Qlowski: Longing for Counter Culture

‘What Future?’, the English translation of Qlowski’s new album, Quale Futuro? is a title made bespoke for our times. Having endured a year of civil restrictions and the shift of all interpersonal interactions to the online sphere, the feeling of emotional exhaustion is, by now, universally felt. Seeing the landscape of our day to day lives change in such a dramatic way has inevitably caused us to question whether normality as we knew it will return, and by watching the world’s turmoil through the unfiltered and panoramic lens of social media, it’s hard not to sit there as the average citizen and ask yourself, ‘where is all of this going?’ And so too, just like the rest of us, Qlowski have been experiencing the same existential thoughts.

Quale Futuro? is a self-described 11 part manifesto tackling the tricky issue of what comes next after our current global trials come to a close. “In the midst of every crisis lies great opportunity” famously said a certain German-born physicist, and in the spirit of change, core members Michele Tellarini and Cecilia Corapi reflect upon how the current upended nature of modern living can be used as a vehicle for society-wide progress. From the safe spaces of our sofas, we’ve watched events unfold over the last year that have caused caustic rifts amongst global populations; with the 2020 US elections and the resulting storming of Capitol Hill encapsulating the full ugliness of what division left unchecked can do. But with a perceptive eye, Qlowski raise awareness to the idea that only through true unity and solidarity can people affect real change.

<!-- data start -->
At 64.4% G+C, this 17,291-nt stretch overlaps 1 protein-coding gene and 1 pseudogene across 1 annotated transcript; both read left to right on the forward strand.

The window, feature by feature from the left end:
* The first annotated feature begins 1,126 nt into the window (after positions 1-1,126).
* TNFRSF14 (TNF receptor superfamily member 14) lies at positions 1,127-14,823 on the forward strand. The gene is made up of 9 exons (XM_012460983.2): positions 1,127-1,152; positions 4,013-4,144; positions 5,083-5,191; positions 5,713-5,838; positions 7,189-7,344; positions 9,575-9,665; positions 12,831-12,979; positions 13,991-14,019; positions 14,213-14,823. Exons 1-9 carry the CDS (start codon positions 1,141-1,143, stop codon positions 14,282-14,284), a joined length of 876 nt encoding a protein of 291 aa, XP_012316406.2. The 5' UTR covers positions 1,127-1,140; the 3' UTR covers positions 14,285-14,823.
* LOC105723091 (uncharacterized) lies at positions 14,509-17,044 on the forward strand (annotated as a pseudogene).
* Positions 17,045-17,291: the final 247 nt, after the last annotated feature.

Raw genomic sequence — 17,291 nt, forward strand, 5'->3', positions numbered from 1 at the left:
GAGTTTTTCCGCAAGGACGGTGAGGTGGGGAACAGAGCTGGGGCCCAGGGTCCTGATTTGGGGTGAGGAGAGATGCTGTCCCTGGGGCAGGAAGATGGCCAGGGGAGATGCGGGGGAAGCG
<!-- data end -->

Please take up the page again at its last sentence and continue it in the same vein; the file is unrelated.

This longing for a counter culture that challenges the current norm is expressed throughout every instance of the new record, with songs like ‘In A Cab to Work’ with its twisted doo-wop riffs and cacophonous backdrop calling out the forces that stifle progress, and lead single ‘A Woman’ advocating for continued resistance against systematic oppression no matter how many tries it takes to conquer. However, nowhere is this idea of collective will power more perfectly captured than in the complimentary zine that releases in parallel with the new album. Sharing the same title as the record, the 28-page booklet is an example of the very community building exercise that the band want to see happening everywhere, bringing together a plethora of artists to help further expand upon the ideas captured within the album’s lyrics to create something much bigger than the sum of its parts.

Quale Futuro?, even by the band’s own admission, is not a definitive guide to navigate us out of the tough times we’re currently experiencing, but it’s already ahead of the curve by simply encouraging everyone caught up in the crisis to look forward. A house divided against itself cannot stand, and as we’re starting to see more talk about building a world post-lockdown, the choice to shore up our foundations and develop nurturing, supportive relationships with our neighbours is ours to make; and by listening to Qlowski and their music, the process should be made that little bit easier. 

The new album and its overall concept has been described by yourselves as a “full blown manifesto”. Give us a run down of some of the key points of this ‘manifesto’ and explain why it was so important for you to build a record around these ideas.